by Brendan Todt
The delivery driver usually leaves your packages at the garage, but the muddy footprints lead up to the door. They cluster on and around the mat as though two people had been dancing. Or as though a single person had been standing under the window shouting at the woman upstairs he was trying to win back. But you live alone. Claire left over a year ago. You think maybe there is a substitute parcel driver, as there often is, or an additional carrier riding shotgun like during the holiday season. You think maybe the package is small and tucked between the storm door and the front door. But then you think perhaps that Claire came back, and the package she was delivering was not the KitchenAid mixer she took, nor the DVD collection, but herself.
You do not approach the house because you are afraid. You think there is virtually no chance anyone clumsy enough to leave tracks like that could be waiting inside the house with a knife to put at your neck. And if they are, there is no way you could not defeat them with a little bit of anticipation and one of the golf clubs you keep in your trunk. But it’s just as frightening to think that Claire may have returned and is waiting inside. It would not be like her to be reclining naked somewhere, waiting, but perhaps she is putting her time to use, wearing the apron she left—to mock you—which you kept—to mock her—spinning the KitchenAid, rolling the dough, coloring a cream cheese frosting.
The footsteps are small but not conclusive. They look to be bigger than Claire’s, but one of the last things you told her is that she, too, had some growing up to do.
Though it is improbable, you decide, that she is baking anything, you become more certain that she is inside because here you are, standing hesitant again outside of your own house, which she left you when she left. Everything about Claire has made you feel foreign in your own surroundings, your own life, your own personality. Even the times she allowed you to be inside her, it was like you had to exit your body first before you could attempt it. You began to think that maybe the pleasure you derived from it had little to do with her and more to do with the leaving you were getting better and better at. She admitted, before the very end—in an attempt to hurt you, which did not surprise you—that her pleasure had almost nothing to do with you, except at those rare times when you seemed to be farthest away, most absent, most animal.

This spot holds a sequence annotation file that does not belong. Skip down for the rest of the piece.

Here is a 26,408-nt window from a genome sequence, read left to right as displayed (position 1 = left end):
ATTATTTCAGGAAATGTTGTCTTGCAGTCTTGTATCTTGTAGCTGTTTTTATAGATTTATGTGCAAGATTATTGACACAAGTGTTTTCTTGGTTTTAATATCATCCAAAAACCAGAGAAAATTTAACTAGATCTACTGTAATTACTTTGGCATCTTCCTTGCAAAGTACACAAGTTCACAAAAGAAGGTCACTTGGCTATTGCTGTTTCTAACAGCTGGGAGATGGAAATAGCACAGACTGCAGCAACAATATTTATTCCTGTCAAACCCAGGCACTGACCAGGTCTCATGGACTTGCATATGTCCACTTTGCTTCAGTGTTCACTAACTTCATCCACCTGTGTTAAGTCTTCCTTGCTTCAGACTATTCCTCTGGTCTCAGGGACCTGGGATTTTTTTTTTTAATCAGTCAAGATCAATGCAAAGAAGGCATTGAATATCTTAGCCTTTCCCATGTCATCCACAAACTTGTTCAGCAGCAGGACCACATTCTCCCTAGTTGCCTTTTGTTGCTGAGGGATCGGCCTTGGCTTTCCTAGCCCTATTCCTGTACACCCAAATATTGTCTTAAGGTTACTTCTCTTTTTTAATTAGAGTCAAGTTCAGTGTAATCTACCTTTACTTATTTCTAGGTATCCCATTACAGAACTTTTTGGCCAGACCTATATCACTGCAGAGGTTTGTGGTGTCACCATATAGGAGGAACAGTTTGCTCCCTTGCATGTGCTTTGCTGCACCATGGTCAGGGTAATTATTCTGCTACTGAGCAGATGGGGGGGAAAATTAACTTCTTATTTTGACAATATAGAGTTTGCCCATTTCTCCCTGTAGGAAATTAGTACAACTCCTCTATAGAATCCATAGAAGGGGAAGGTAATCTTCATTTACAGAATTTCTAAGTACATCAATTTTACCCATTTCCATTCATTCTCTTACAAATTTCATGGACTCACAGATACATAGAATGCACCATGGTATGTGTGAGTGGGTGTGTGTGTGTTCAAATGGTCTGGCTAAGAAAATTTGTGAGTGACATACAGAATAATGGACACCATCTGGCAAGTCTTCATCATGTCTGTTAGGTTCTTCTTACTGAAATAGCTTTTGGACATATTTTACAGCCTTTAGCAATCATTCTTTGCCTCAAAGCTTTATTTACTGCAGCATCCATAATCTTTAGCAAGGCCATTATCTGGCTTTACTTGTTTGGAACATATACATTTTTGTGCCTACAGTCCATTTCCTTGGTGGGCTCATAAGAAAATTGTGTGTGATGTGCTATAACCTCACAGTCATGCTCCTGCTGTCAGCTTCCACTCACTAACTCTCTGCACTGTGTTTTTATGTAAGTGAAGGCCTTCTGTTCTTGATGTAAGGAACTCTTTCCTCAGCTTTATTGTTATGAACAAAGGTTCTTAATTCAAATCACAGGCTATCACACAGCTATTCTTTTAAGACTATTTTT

It is not raining anymore, but it rained earlier, and again since, so it is hard to see what’s become of the tracks in the yard, though you know well enough that some things come to nothing. It’s possible the person went inside, or tried to. It’s possible they headed back the same way they came. Suddenly you think about the wet socks that belong to that person, whomever it is. The day has turned beautiful, though you are also wet and the car smells like a poorly kept greenhouse. The one thing does not negate the other. The sun and the discomfort. The love and the hate. You cannot deny the beauty of it, nor would you want to. Anymore.
You conclude it is almost impossible she is in there, though you hope she is. The election is coming up. You are a reasonable man. Perhaps some young doorknocker wanted to come and visit with you and tell you what to do. That is not the worst thing. To be thought to be worth that trouble.
You know that she is not inside, though you hope she is.
And if she is, she can wait.
Brendan Todt is the author of the poetry chapbook The Idea of Leaves within the Dying Tree. His poem “At the Particle Accelerator at Krasnoyarsk” was included in Best American Non-Required Reading 2013. His fiction and poetry can be found elsewhere in print and online. He lives in Sioux City, Iowa and teaches at Morningside College.